And, we discovered that one described incident (an anecdote) can sometimes give us a clue to how nature really works. But, it takes a lot of carefully set up, carried out and described incidents to figure out if our extrapolations are true or not. That is the difference between an anecdote and a study.

    Unless you show some understanding of that difference, I think as you said, “I choose not to waste my time”.

    And, thanks to all of you who have the fortitude to actually read all the way through this comment!

  91. sarkeizen says:

    “Another example of reading-comprehension challenges. Can you please show me where I have defended naturopaths? I’m confident you won’t find it.”

    Ta da…

    “I’m sorry to be so blunt, but intellectually incurious attitudes such as this are the reason so many people have started avoiding “mainstream” physicians and flocking to “naturopaths.”””

  92. sarkeizen says:

    (Note: You may well appeal that you are not ‘defending’ them. However that’s irrelevant to my original argument)

  93. Bogeymama says:

    “Bogey — if you’re so qualified, why don’t you use your real name so that can be verified? We should just….. trust you?”

    Because I have no blog to promote, and no book to sell. And no, you don’t have to trust me. But thousands of patients do, and that’s all I care about.

  94. GinaPera says:

    Nah, Bogey….bullies always attack best when they are cloaked. They feel safer that way.

    For your information, I’ve been an unpaid advocate for ten years, helping people to navigate around clueless physicians and find legitimate medical help. And anyone who thinks writing a book is a path to making money is sadly clueless.

    Your attack, I’m afraid, apparently speaks more to your own dark nature than to my own.

  95. squirrelelite says:

    I have a long comment in moderation. It’ll show up some time.

    In fact, when I read all the rest of the comments and scrolled over it, I was even surprised at how long it was. Almost long enough for Dr Gorski’s “friend”.

    To Scott, Professor Tom, Dr Hall, Alison, Michelle, pmoran, Chris, sarkeizen and several others who beat me to the punch, thanks for fighting the good fight.

    In retrospect, it was interesting how much of what I had written proved to be germane to the discussion.

    @GinaPera,

    You asked “if you’re so qualified, why don’t you use your real name so that can be verified? We should just….. trust you?”

    Q1, perhaps you should ask Dr Offit that one. When people will stalk and threaten your children because they disagree with your statements, using a pseudonym as I do can be a reasonable precaution.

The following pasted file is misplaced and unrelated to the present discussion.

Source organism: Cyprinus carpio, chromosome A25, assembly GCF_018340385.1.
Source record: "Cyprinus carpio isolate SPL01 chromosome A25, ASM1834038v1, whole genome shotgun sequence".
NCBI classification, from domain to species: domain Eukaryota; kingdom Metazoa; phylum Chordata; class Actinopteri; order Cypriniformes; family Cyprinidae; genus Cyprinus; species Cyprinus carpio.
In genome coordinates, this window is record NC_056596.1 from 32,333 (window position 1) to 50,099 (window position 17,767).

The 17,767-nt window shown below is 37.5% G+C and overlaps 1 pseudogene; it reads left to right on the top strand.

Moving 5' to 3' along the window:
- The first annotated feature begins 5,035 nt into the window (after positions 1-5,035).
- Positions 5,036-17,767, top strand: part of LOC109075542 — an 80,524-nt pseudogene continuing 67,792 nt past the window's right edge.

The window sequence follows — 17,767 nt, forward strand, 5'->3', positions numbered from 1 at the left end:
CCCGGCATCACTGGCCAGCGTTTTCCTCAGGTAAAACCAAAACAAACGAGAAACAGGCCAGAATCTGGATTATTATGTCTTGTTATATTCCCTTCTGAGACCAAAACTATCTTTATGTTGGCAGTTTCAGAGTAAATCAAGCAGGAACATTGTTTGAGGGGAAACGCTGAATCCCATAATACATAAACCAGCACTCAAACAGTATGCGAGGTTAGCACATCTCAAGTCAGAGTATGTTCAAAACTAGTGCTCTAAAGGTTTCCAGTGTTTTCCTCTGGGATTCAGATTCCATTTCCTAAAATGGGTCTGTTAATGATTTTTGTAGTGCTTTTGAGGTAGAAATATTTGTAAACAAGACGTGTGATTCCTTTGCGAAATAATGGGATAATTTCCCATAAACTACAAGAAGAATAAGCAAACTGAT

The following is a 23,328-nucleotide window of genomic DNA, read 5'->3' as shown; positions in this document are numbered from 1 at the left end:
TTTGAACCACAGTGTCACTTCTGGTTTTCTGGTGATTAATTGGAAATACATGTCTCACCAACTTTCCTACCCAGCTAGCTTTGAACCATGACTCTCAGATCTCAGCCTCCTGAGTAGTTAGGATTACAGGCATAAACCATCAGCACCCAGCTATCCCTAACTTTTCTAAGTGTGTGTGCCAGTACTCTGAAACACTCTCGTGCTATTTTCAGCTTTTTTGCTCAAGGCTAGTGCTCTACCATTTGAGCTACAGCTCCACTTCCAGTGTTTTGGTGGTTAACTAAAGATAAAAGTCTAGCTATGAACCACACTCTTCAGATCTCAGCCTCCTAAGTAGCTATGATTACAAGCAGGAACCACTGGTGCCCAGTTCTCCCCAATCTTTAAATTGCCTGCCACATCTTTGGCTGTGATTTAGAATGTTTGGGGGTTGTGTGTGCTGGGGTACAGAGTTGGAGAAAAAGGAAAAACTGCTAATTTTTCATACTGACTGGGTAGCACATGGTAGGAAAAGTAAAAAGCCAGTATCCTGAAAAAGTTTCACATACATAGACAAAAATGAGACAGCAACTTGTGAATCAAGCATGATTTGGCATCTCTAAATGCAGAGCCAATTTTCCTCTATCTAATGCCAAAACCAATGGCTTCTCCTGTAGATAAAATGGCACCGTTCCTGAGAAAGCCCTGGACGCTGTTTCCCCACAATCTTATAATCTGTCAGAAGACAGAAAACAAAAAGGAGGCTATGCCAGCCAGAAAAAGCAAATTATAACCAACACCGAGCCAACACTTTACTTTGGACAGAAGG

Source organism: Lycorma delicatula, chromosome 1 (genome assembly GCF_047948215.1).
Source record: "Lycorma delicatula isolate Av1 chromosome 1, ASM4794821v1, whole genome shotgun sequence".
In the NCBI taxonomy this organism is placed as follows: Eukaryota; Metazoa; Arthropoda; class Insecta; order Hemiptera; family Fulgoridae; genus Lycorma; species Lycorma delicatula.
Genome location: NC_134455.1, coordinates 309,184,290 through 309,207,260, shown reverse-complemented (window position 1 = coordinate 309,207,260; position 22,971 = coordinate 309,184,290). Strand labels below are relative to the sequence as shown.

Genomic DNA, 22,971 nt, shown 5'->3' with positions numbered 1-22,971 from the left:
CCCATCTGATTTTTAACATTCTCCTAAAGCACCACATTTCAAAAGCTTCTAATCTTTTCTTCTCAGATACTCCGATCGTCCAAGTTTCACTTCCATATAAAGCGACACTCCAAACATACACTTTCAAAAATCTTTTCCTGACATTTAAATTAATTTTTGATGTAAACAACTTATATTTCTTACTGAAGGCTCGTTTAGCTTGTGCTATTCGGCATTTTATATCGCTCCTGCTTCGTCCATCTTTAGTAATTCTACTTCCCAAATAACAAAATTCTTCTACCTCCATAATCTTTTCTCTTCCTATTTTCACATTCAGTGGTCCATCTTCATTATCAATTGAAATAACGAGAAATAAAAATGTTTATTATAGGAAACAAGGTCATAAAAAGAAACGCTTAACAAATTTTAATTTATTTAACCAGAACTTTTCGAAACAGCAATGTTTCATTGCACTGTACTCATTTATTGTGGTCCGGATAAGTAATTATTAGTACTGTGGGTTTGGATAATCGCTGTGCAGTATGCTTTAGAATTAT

Q2, actually no, you should not just trust me. As I told my children many years ago, nothing is true just because I say it (except as an expression of personal opinion). If what I say is true, it is because it is supported by the references I give to relevant scientific studies and because my conclusions follow from the logic of my arguments which, I hope, are free from fallacies. You don’t need to know who I am to judge those things. You merely need to read them.

    And, if you don’t understand or disagree, you may ask a direct question and I will try to give you a direct and, as best I may, correct answer.

  96. GinaPera says:

    Scott, could you please site where exactly I wrote this? Is it a reading-comprehension issue or willful distortion? It’s one or the other.

    “What we’re objecting to is your entirely unsupported attribution that this will result in miracle cures of allergies (or anything else). And ESPECIALLY the claim you appear to be making that magnesium will cure allergies in general.”

  97. GinaPera says:

    Chris wrote: GinaPera, I am allergic to both nickel and chromium. Yes, they are both metals. But they cause a painful skin reaction (itchy hives). It is genetic, my dad has the same problem. My sister is allergic to wool.
    What if someone was allergic to magnesium?
    (okay, they are no where near each other on the periodic table, and the allergy is related to the reaction with ones one persperation… but it is a valid question)

    Sorry Chris. I have no idea. Perhaps you should ask a nickel or chromium scientist — or a metallurgist.

  98. GinaPera says:

    ta da blah blah, Sark. Keep reading that paragraph. Taking points out of context like that is reserved for Fox TV bloviators.

  99. GinaPera says:

    “Q1, perhaps you should ask Dr Offit that one. When people will stalk and threaten your children because they disagree with your statements, using a pseudonym as I do can be a reasonable precaution.”
    —–

    Been there. Done that. Educating about the validity of ADHD as a medical diagnosis is a risky endeavor.

    I didn’t resort to anonymity. And if I did, I wouldn’t expect people to take me seriously.

  100. GinaPera says:

    Squirrel wrote:
    You don’t need to know who I am to judge those things. You merely need to read them.

    ——
    Precisely. Which is why it’s so amusing to be taking to task by anonymous bullies who demand to know why I could ever presume to know more than (or as much as) an MD.

    Waving the “I’m an MD” flag is proof of nothing. Except perhaps narcissism.

Comments are closed.